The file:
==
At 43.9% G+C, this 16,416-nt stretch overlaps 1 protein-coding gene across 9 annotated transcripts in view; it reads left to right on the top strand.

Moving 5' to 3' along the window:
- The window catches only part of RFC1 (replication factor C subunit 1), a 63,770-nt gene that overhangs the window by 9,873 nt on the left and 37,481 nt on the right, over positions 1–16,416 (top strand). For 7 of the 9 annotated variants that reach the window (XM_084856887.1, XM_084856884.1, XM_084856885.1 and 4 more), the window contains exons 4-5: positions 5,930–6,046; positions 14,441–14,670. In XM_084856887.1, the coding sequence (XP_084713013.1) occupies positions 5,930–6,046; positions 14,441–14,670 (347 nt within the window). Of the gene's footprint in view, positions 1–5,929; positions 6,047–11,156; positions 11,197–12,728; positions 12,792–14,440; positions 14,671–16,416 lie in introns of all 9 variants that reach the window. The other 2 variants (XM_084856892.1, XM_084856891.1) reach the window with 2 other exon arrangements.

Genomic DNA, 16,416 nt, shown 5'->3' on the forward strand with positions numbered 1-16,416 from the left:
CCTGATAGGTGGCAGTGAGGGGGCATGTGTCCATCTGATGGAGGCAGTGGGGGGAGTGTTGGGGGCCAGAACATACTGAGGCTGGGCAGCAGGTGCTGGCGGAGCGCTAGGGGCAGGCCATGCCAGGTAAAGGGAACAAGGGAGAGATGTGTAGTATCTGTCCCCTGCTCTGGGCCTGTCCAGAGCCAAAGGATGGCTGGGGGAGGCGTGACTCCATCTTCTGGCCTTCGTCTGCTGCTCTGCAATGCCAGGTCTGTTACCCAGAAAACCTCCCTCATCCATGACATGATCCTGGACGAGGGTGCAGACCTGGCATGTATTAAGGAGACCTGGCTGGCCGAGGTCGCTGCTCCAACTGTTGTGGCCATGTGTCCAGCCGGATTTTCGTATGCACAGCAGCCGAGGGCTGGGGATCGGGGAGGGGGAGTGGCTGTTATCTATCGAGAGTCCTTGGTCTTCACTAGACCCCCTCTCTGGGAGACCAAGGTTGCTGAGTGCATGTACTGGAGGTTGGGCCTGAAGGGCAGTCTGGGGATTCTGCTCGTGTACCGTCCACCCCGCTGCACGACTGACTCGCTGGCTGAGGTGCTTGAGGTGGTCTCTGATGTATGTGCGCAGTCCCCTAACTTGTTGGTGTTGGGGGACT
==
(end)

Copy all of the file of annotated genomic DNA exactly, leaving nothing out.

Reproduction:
At 43.9% G+C, this 16,416-nt stretch overlaps 1 protein-coding gene across 9 annotated transcripts in view; it reads left to right on the top strand.

Moving 5' to 3' along the window:
- The window catches only part of RFC1 (replication factor C subunit 1), a 63,770-nt gene that overhangs the window by 9,873 nt on the left and 37,481 nt on the right, over positions 1–16,416 (top strand). For 7 of the 9 annotated variants that reach the window (XM_084856887.1, XM_084856884.1, XM_084856885.1 and 4 more), the window contains exons 4-5: positions 5,930–6,046; positions 14,441–14,670. In XM_084856887.1, the coding sequence (XP_084713013.1) occupies positions 5,930–6,046; positions 14,441–14,670 (347 nt within the window). Of the gene's footprint in view, positions 1–5,929; positions 6,047–11,156; positions 11,197–12,728; positions 12,792–14,440; positions 14,671–16,416 lie in introns of all 9 variants that reach the window. The other 2 variants (XM_084856892.1, XM_084856891.1) reach the window with 2 other exon arrangements.

Genomic DNA, 16,416 nt, shown 5'->3' on the forward strand with positions numbered 1-16,416 from the left:
CCTGATAGGTGGCAGTGAGGGGGCATGTGTCCATCTGATGGAGGCAGTGGGGGGAGTGTTGGGGGCCAGAACATACTGAGGCTGGGCAGCAGGTGCTGGCGGAGCGCTAGGGGCAGGCCATGCCAGGTAAAGGGAACAAGGGAGAGATGTGTAGTATCTGTCCCCTGCTCTGGGCCTGTCCAGAGCCAAAGGATGGCTGGGGGAGGCGTGACTCCATCTTCTGGCCTTCGTCTGCTGCTCTGCAATGCCAGGTCTGTTACCCAGAAAACCTCCCTCATCCATGACATGATCCTGGACGAGGGTGCAGACCTGGCATGTATTAAGGAGACCTGGCTGGCCGAGGTCGCTGCTCCAACTGTTGTGGCCATGTGTCCAGCCGGATTTTCGTATGCACAGCAGCCGAGGGCTGGGGATCGGGGAGGGGGAGTGGCTGTTATCTATCGAGAGTCCTTGGTCTTCACTAGACCCCCTCTCTGGGAGACCAAGGTTGCTGAGTGCATGTACTGGAGGTTGGGCCTGAAGGGCAGTCTGGGGATTCTGCTCGTGTACCGTCCACCCCGCTGCACGACTGACTCGCTGGCTGAGGTGCTTGAGGTGGTCTCTGATGTATGTGCGCAGTCCCCTAACTTGTTGGTGTTGGGGGACT